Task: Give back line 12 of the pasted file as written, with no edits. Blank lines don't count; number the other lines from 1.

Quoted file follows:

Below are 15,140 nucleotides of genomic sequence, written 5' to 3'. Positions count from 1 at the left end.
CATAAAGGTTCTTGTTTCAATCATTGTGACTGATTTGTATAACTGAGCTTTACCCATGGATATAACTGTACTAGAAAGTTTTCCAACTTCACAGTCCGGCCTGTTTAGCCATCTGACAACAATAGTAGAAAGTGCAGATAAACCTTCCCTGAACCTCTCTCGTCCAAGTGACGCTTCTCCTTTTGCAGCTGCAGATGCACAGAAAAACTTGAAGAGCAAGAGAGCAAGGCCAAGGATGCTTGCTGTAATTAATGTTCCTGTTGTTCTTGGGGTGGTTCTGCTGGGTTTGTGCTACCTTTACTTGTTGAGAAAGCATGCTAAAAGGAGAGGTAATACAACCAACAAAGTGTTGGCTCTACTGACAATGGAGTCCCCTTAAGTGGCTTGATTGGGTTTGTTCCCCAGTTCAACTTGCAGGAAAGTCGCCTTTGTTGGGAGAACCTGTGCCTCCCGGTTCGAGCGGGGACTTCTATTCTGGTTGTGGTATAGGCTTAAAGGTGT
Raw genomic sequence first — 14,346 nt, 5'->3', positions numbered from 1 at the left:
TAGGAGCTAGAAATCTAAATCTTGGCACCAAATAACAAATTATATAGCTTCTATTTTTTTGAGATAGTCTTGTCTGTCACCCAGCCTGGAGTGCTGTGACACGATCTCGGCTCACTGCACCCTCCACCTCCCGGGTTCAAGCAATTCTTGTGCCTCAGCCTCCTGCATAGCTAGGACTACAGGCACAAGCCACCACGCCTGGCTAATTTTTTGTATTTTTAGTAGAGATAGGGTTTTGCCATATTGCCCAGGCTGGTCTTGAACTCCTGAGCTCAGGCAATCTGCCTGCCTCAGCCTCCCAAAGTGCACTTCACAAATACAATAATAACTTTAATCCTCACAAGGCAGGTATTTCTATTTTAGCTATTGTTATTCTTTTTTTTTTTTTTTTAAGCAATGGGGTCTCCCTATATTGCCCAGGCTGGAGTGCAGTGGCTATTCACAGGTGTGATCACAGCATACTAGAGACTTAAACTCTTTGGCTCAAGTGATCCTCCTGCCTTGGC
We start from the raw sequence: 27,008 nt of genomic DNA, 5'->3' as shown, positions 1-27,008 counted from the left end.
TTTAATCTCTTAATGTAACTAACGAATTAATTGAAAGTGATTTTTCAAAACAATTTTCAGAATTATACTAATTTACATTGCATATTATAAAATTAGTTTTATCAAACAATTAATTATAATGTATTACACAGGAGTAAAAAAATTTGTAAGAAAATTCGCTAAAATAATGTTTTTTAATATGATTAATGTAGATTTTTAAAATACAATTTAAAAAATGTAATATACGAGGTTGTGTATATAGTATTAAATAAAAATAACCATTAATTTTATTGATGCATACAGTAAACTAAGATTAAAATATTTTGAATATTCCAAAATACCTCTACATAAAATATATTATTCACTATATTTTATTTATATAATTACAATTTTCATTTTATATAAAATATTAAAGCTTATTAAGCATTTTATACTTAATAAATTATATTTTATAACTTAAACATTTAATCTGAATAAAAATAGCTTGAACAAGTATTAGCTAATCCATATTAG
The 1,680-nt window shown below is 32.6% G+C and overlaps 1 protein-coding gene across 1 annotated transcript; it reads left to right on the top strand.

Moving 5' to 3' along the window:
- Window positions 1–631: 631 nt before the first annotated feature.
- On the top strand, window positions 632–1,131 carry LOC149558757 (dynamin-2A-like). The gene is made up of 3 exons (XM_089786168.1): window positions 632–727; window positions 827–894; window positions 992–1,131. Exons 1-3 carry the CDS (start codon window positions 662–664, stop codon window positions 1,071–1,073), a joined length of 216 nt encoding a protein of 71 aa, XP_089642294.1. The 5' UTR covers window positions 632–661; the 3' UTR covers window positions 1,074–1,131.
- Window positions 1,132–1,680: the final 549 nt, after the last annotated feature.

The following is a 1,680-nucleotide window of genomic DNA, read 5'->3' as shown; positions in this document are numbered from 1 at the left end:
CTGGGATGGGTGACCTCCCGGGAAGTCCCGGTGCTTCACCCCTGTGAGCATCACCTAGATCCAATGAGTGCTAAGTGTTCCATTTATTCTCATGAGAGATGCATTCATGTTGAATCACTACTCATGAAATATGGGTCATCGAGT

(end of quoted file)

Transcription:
The following is a 1,680-nucleotide window of genomic DNA, read 5'->3' as shown; positions in this document are numbered from 1 at the left end: